Share price growth for oil majors BP and Shell boosted the FTSE 100 yesterday, with London’s blue-chip index rising 111.1 points, or more than 1.9%, to 5,958.5.
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The world’s two leading oil price benchmarks suffered contrasting fortunes today amid ongoing supply and demand fears.
Oil traded near $52 a barrel as OPEC reported record compliance with pledged production cuts and U.S. drilling slowed again.
Oil has dropped below $50 amide signs US shale drilled have been adapting to lower prices.
Oil headed for a second weekly decline in New York, trading near its lowest level in two months, as US crude stockpiles rose three times more than forecast and the IEA said inventories in developed nations have reached a record.
Oil dropped for a second day after the US Federal Reserve left borrowing costs unchanged because of concern about recent global economic turmoil.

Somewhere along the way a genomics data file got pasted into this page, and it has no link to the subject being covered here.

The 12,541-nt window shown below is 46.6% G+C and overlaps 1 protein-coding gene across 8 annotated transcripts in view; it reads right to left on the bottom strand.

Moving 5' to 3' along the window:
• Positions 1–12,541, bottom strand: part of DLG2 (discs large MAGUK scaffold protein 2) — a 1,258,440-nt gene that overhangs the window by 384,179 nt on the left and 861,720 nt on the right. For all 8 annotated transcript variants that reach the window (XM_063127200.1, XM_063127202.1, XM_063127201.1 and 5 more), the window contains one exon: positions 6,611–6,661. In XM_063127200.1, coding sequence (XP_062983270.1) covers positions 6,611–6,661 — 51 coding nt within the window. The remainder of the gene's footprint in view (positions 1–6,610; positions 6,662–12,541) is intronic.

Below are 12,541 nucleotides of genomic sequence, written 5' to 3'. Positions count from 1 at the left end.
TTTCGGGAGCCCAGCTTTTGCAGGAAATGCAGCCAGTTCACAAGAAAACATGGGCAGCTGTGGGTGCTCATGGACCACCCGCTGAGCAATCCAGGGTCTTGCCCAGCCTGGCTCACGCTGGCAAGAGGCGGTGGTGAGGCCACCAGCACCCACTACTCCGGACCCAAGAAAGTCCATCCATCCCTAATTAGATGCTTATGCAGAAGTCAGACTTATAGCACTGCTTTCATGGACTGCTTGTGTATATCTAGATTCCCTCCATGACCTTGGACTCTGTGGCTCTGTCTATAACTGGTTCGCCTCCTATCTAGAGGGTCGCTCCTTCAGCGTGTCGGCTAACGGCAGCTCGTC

China may launch a global crude oil futures contract as early as October to compete with the existing London Brent and the US WTI benchmarks as it pushes ahead with reforms to open up its oil markets.
The big oil producing countries keep on pumping, even though prices are at a six-year low.
Oil’s rebound from a six-year low has faltered on signs the global surplus will be prolonged as Iran bids to restore output after its nuclear accord.